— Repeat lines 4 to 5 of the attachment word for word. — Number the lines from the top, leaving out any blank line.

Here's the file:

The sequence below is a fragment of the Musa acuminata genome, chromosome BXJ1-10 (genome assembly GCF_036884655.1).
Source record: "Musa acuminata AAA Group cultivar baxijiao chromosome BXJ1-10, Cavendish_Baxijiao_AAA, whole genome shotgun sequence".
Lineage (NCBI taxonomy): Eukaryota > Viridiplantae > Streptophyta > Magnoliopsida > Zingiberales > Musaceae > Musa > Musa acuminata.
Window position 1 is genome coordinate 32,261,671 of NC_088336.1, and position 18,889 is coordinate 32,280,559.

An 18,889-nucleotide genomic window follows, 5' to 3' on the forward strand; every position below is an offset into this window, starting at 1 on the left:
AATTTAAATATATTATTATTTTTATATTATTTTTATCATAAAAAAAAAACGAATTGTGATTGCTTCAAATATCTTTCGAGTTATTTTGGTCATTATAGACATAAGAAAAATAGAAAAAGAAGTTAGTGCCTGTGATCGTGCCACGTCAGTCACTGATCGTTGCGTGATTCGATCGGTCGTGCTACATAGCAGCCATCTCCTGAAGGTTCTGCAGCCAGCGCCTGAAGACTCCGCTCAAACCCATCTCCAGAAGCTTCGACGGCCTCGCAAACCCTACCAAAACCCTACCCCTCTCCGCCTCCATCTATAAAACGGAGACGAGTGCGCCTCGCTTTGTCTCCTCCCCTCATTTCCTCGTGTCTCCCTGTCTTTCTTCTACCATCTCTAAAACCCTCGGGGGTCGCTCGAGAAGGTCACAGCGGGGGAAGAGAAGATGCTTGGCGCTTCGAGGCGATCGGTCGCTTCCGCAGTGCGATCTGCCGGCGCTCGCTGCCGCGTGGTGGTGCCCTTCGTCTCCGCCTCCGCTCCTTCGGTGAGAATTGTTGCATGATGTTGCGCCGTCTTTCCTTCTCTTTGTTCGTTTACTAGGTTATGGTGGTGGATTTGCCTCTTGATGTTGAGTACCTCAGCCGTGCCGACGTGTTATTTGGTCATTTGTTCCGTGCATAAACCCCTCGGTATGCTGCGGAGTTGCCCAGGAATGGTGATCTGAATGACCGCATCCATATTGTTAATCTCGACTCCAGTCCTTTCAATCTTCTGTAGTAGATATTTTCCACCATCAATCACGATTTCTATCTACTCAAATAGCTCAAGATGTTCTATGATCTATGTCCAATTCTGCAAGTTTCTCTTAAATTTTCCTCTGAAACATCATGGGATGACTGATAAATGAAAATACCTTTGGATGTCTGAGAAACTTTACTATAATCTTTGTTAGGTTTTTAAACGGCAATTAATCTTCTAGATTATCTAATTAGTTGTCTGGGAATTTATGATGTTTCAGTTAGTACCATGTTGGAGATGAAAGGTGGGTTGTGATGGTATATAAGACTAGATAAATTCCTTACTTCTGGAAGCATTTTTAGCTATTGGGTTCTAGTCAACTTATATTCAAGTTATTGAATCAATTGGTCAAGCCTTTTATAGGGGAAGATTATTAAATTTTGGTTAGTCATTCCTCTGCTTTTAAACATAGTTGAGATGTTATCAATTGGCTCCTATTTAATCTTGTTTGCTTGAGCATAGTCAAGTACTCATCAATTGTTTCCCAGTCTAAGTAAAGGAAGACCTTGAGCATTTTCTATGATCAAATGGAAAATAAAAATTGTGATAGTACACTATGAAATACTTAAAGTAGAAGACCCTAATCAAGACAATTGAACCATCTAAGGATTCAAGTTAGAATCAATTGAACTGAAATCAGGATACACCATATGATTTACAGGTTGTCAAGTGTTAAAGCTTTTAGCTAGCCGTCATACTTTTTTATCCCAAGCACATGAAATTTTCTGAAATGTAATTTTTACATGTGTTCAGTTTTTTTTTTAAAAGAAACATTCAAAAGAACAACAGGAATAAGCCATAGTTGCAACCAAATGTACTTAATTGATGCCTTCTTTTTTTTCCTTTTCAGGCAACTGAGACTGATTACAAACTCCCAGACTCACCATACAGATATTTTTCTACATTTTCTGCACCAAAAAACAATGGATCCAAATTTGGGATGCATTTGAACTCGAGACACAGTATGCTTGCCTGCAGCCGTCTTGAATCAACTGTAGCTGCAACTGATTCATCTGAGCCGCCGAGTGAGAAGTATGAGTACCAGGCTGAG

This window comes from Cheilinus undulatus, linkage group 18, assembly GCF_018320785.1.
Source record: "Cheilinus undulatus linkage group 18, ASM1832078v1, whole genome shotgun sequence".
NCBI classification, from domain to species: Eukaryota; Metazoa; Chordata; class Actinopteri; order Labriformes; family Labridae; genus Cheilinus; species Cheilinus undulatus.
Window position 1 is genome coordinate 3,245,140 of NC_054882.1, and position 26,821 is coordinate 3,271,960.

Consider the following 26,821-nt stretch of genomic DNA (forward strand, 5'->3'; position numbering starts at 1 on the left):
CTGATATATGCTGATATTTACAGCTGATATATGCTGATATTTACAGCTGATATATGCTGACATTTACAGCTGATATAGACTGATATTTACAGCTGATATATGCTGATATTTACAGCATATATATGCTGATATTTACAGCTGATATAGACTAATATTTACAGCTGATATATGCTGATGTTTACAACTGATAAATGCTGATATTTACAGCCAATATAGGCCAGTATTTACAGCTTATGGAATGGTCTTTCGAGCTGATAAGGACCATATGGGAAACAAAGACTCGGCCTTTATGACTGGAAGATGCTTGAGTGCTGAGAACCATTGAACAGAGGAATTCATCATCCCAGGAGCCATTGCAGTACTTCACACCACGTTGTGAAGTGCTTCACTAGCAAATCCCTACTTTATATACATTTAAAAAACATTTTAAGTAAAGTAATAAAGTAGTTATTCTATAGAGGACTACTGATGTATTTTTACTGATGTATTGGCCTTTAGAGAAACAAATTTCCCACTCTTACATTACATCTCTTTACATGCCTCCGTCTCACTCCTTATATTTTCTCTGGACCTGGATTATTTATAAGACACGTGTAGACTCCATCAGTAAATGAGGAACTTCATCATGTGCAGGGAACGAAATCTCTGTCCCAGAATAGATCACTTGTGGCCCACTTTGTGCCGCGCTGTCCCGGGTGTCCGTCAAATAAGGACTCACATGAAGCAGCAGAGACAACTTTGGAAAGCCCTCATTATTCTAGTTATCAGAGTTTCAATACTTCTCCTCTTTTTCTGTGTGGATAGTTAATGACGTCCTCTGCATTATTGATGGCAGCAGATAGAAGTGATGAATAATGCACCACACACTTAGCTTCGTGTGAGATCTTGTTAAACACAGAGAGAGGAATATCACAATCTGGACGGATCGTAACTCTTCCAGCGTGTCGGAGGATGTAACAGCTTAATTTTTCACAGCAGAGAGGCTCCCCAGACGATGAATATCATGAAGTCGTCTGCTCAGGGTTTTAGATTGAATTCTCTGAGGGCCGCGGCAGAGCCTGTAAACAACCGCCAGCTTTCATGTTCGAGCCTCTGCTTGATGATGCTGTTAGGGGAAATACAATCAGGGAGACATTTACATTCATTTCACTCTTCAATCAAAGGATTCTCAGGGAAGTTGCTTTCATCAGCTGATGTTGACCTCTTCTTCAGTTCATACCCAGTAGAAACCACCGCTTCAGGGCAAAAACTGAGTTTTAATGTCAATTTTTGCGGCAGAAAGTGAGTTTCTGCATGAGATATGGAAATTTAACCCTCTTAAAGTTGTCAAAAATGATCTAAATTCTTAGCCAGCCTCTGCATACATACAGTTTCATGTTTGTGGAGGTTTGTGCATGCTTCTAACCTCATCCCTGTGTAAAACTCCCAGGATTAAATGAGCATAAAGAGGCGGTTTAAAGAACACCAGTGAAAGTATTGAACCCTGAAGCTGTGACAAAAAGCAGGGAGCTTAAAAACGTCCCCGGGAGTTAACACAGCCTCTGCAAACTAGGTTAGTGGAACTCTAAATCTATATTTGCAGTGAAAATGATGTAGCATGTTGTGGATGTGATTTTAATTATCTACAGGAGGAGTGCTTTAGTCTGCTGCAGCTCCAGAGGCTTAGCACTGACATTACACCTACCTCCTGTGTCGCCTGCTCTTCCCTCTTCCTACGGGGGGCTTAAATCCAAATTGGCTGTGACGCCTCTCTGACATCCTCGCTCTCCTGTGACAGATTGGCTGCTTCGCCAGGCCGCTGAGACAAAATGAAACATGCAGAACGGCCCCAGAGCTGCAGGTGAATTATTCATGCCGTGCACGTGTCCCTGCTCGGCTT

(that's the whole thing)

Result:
Window position 1 is genome coordinate 32,261,671 of NC_088336.1, and position 18,889 is coordinate 32,280,559.

An 18,889-nucleotide genomic window follows, 5' to 3' on the forward strand; every position below is an offset into this window, starting at 1 on the left: